The surgeon removed my spleen and 80 per cent of my pancreas, leaving a little bit at the head. I was referred to a consultant endocrinologist, who started me off on tablets to manage my blood sugar levels. Pancreatic cancer has left me with Type 3c diabetes.

Life with diabetes

Support from friends and family

When I was diagnosed with pancreatic cancer, it was quite a scary time for my husband and our sons, who were then 14 and 10. They were the age that they knew how to Google and they scared themselves silly. In that situation, there’s nothing you can really do to protect them. I tried to be as positive as possible. My boys both dealt with it in very different ways, because they are very different personalities. One kept it to himself and the other just screamed, and said they didn’t want it to be happening. We decided to be very honest about what was happening. They would know if we were trying to pull the wool over their eyes.

Biggest challenge

My biggest challenge with having diabetes has been finding the time to avoid the spikes in my day. If somebody looked at the output from my blood glucose monitor, they might think, ‘this woman is not managing very well.’ But for me, averaging 10mmol/mol is quite a good day.

I find my type 3c diabetes very tricky to manage, because I’ve got that little bit of pancreas left and sometimes it decides to kick out a bit of insulin and other times, it doesn’t! I have to really watch my levels, so I have a glucose monitor that’s blue-toothed to my phone that lets me know if I’m going low.


Food and healthy eating

Importance of diet and nutrition

I try to carbohydrate count and adjust my insulin dose as much as possible, but I don’t always get it right because I still have a little bit of pancreas that hasn’t completely packed up. It’s still doing some stuff.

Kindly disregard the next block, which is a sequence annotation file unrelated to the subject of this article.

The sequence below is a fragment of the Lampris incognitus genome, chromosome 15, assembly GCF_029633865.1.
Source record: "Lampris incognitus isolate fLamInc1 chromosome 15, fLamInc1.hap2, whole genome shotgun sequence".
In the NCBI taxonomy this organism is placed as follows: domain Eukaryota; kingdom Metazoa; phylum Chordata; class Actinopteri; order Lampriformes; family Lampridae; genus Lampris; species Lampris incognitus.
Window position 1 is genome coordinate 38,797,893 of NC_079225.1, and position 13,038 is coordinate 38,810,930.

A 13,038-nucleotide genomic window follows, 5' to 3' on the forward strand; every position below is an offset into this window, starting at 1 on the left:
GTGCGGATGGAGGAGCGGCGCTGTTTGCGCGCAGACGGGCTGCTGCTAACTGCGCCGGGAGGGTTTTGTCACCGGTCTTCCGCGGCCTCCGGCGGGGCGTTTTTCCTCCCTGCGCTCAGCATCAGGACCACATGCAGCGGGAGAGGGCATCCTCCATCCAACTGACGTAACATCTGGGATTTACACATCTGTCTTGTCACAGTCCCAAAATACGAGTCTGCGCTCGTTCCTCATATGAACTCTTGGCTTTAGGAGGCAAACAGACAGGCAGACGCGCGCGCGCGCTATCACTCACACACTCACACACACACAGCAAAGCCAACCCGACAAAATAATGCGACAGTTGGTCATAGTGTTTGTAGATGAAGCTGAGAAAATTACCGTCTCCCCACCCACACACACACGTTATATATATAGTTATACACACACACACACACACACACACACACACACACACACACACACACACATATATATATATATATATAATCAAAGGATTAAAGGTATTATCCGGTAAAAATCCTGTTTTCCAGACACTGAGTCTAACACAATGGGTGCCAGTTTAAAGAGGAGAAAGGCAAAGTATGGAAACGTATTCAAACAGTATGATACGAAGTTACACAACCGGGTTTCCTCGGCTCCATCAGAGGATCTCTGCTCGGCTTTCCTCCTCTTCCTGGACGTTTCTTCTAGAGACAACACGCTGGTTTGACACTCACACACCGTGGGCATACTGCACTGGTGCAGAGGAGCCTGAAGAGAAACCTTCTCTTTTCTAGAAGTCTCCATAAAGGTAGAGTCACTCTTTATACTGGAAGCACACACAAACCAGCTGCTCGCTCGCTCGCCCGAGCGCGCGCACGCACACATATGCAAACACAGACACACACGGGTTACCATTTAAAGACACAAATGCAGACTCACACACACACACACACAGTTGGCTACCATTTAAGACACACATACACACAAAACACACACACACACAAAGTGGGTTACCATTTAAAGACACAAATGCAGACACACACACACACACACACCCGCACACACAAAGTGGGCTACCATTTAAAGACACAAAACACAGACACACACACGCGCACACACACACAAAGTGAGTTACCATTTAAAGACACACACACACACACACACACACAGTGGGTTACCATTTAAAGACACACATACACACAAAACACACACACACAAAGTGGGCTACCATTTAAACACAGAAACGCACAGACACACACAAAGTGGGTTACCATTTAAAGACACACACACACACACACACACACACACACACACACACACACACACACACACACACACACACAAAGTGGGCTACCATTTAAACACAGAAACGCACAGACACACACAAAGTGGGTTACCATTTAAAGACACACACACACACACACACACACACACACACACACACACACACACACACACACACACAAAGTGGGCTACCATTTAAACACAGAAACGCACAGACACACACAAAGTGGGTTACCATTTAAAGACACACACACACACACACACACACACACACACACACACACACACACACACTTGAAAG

I exercise with a personal trainer, which I find can make my blood sugars can go high, but it’s all trial and error.

There’s this perception that I have to have a really strict diet, but my diabetes can’t be controlled purely through diet. Having a healthy diet is helpful, but if I want to have the odd dessert, I can. I just have to adjust my insulin. There’s a lot of ignorance about diabetes generally, and if you say you have type 3, nobody knows what you’re talking about.

Diabetes UK and me

What I wish I knew before

I wish I'd know that when I was originally incorrectly diagnosed with type 2 diabetes, it wasn’t diabetes in a normal fashion. It was a symptom of pancreatic cancer.

A few years ago, I was invited to speak at Diabetes UK conference as a case study about type 3c diabetes. Some people – including those in the medical profession - look at me quite strangely when I talk about this type of diabetes, because there are a lot of people who don’t know that it exists.

One of my GPs, who has thankfully now retired, told me I was an attention seeker and that I was making up my own type of diabetes! I was so cross that I asked my consultant to write him a letter, because I wanted him to be aware of the facts if he was potentially treating people with this condition.

We need to raise the profile, because almost 50 per cent of cases of type 2 diabetes could actually be a form of type 3c.